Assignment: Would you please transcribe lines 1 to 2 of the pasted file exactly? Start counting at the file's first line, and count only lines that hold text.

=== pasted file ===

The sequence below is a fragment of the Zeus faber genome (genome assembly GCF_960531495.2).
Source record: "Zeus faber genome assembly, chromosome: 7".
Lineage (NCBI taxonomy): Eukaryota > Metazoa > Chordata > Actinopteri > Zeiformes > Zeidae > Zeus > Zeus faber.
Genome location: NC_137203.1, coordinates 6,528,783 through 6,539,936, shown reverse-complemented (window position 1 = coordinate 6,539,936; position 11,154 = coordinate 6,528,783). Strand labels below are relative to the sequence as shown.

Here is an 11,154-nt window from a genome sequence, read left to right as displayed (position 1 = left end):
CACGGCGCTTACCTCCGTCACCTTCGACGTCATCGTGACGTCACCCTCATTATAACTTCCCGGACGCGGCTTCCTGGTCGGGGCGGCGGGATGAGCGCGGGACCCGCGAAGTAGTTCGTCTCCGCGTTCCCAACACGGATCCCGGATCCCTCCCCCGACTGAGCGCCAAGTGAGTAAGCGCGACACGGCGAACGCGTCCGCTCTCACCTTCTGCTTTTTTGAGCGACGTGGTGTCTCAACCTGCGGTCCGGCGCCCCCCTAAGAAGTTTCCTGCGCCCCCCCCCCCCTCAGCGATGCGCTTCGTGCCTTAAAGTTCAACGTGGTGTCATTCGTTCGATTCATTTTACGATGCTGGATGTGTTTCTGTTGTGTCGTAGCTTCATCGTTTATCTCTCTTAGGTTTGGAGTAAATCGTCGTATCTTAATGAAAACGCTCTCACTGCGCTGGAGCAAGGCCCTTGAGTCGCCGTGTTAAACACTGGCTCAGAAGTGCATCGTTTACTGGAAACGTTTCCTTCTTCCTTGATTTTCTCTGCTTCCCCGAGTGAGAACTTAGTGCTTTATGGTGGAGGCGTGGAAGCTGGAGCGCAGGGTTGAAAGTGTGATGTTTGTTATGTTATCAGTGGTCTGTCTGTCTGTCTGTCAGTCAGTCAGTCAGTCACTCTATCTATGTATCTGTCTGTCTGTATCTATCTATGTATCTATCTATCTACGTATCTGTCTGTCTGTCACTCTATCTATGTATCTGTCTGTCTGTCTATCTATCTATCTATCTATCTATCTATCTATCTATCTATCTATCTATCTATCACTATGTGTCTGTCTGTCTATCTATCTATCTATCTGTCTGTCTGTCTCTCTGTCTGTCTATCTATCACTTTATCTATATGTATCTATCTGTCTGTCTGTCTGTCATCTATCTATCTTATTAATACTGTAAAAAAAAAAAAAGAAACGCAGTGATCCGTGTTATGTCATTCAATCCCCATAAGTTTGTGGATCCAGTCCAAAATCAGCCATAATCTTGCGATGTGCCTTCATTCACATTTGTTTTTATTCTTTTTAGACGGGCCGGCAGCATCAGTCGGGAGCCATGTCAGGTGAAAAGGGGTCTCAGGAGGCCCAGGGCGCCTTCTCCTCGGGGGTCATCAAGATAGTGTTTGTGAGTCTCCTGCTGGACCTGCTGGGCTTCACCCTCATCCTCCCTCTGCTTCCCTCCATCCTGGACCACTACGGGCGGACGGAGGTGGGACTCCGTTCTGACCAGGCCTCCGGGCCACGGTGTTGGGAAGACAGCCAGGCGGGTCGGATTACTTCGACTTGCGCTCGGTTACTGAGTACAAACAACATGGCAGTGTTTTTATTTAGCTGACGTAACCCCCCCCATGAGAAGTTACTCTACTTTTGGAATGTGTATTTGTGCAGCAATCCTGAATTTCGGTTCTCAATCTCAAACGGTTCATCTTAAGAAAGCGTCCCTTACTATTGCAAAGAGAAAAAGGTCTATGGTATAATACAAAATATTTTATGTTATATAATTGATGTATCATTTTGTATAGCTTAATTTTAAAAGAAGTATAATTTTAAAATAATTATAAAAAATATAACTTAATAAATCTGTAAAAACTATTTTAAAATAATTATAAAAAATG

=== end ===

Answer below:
The sequence below is a fragment of the Zeus faber genome (genome assembly GCF_960531495.2).
Source record: "Zeus faber genome assembly, chromosome: 7".